The Security Of Connected Objects
A connected object (Internet of Things or IoT in English) is an electronic device connected directly or indirectly to the Internet; that is, it can send or receive information. Speakers, watches, bulbs, thermostats, televisions, refrigerators, toys for adults or children, cameras, alarms, “baby monitors,” etc Connected objects are now increasingly part of our digital lives, both personal and professional, in many areas such as home automation, sports, games or health.
Like any communicating computer equipment, these objects may, however, present vulnerabilities that can lead to certain risks, such as their hacking or the theft of the personal information they contain, especially since they are often insufficiently secure. They can therefore represent the weak link in your digital environment. Here are 10 best practices for using your connected objects in security best.
Before Purchasing, Find Out About The Connected Object
Please find out about the characteristics of the object, its operation, its interactions with other electronic devices, or the data collected during its use. Also, verify that the object has no known security vulnerabilities, which, if used, could allow the object to be taken over or breach your digital environment and data. To do this, get information from specialized websites, and consult the manufacturer’s website and consumer reviews, which can provide valuable information.
Change The Default Passwords Of Your Connected Objects
Passwords, PIN codes, etc., generated by default by manufacturers are generally too weak: too few characters used, easy to guess or publicly known, they do not provide sufficient security. Therefore, it is essential to change the default password on first use and use a sufficiently long and complex password to secure your connected object. This advice is also applicable to all the devices in your digital network.
Update your connected objects and associated applications without delay. Perform security updates for your connected objects and the associated applications as soon as they are available to prevent cybercriminals from using security vulnerabilities to take control of the object or steal sensitive personal information from you. Configure your wearable to download and install updates automatically.
Protect Your Personal Information
To protect your digital identity and if your connected object requires creating an online account:
- Protect it with a password different from your other accounts.
- Communicate only the minimum necessary information (random date of birth, approximate age, etc.).
- Most often, use pseudonyms instead of your first and last names.
- Create a specific email address for your connected objects to avoid having your main address polluted by unwanted messages.
Check The Security Settings Of Your Connected Objects And Their Applications
Check that the object does not allow other people to connect to it by ensuring that the connection with another device ( mobile phone, tablet, computer, etc.) or on the Internet can only be made through an access button on the object or by using a password. In addition, deactivate features such as data sharing on social networks, for example, if you do not use or do not need it, to reduce the risk of hacking and uncontrolled data leakage.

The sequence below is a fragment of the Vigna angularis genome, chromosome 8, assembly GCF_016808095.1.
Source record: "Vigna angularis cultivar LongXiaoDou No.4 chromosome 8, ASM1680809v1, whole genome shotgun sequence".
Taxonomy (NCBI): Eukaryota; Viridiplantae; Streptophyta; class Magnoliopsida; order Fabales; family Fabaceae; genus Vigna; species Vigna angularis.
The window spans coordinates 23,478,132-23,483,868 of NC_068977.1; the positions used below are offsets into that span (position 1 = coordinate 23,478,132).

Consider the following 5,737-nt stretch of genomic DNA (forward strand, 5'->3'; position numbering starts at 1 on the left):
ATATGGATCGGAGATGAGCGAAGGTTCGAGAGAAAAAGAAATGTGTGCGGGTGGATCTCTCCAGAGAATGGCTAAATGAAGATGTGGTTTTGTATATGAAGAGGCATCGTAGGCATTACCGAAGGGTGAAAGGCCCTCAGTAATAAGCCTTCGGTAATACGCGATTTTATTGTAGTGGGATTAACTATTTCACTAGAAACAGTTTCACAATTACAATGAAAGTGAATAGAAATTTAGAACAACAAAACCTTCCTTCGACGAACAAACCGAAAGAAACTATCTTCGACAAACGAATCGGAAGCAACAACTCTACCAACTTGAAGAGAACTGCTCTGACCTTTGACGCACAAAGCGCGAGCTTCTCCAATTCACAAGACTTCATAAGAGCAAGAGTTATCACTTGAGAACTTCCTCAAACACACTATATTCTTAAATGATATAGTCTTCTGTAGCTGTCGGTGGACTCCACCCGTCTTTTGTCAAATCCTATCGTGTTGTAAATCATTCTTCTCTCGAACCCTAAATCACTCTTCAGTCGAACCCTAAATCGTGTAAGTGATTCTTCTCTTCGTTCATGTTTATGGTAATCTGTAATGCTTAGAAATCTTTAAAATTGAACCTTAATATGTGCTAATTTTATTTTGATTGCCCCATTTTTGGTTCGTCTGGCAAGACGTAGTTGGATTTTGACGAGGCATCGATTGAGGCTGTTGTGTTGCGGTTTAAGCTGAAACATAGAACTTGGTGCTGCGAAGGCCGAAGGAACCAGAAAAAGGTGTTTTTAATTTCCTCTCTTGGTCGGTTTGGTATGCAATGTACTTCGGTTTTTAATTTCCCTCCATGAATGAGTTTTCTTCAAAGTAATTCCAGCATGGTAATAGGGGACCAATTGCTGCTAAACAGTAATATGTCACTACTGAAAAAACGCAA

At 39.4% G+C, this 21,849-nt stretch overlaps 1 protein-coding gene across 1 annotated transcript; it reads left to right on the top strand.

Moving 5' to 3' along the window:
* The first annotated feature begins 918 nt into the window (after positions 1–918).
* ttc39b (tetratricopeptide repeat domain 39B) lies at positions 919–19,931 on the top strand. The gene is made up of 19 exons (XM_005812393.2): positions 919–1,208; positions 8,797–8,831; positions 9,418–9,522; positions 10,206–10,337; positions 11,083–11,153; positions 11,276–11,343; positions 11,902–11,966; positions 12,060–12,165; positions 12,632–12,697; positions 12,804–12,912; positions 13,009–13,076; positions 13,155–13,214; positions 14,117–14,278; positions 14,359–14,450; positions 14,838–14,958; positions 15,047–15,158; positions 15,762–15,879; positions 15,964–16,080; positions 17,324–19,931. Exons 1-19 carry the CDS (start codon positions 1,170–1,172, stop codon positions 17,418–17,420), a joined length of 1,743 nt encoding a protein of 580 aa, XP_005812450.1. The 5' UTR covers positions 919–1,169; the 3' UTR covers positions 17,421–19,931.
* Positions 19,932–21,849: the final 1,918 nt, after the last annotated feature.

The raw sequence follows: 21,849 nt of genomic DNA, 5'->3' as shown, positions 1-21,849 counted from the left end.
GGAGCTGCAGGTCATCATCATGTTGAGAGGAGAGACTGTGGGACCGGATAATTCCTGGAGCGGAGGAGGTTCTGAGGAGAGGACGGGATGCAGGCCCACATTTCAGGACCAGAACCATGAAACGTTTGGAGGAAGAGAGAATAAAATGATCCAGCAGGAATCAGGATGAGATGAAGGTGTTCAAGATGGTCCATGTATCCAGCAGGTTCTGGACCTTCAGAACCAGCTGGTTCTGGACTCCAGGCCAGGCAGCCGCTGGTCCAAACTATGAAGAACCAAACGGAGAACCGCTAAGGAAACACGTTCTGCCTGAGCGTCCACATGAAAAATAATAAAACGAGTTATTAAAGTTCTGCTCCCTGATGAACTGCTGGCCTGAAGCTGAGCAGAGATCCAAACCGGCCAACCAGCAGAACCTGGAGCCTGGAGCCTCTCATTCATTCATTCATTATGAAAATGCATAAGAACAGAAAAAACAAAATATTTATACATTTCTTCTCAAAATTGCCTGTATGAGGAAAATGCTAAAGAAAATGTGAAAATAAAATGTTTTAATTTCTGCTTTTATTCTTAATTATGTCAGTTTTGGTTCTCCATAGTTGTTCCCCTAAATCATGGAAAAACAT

Systematically Turn Off Your Connected Objects When You Are Not Using Them
When your connected objects are not or no longer in use, remember to turn them off or disconnect them to reduce the risk of hacking, data theft, or malicious intrusion.
Update The Devices Connected To Your Connected Objects
If your connected objects are associated with other devices ( mobile phone, tablet, computer, etc.), update them immediately to prevent cybercriminals from accessing these devices using a security breach and thus reaching your connected objects. Don’t forget to update your Internet “box” by restarting it regularly because it is generally through this that your objects connect to the Internet.
Secure your WiFi connectionIf your connected objects send or receive information through your WiFi connection. It is essential to secure it to reduce the risk of hacking and remote control of your objects. To do this, use a strong password and check that your connection uses “WPA2” encryption, today’s most secure WiFi encryption method.
Limit The Access Of Your Connected Objects To Other Electronic Or Computer Devices
To restrict the gamble of hacking, approve the affiliation (or “matching”) of your associated objects to the main gadgets essential for the functionalities you want. For instance, your kid’s associated doll doesn’t be guaranteed to have to speak with your associated fridge. It is likewise prescribed to utilize its associated objects on a different organization (virtual confidential organization or VLAN) from the other IT hardware in your current circumstance.
Delete Your Data And Reset Your Item When You No Longer Use It
Assume you should leave behind your associated object (deal, breakdown, and so on) to forestall admittance to your data. That might contain, eradicate your information on the associated object and erase the internet-based record to which it tends to be related. Assuming the item is related to your different web-based accounts, which are similar to your online entertainment accounts, eliminate that affiliation. Moreover, reset the item to its default settings (plant setup) if conceivable to diminish the gamble of admittance to individual information that it might contain, like your secret WiFi key, for instance.
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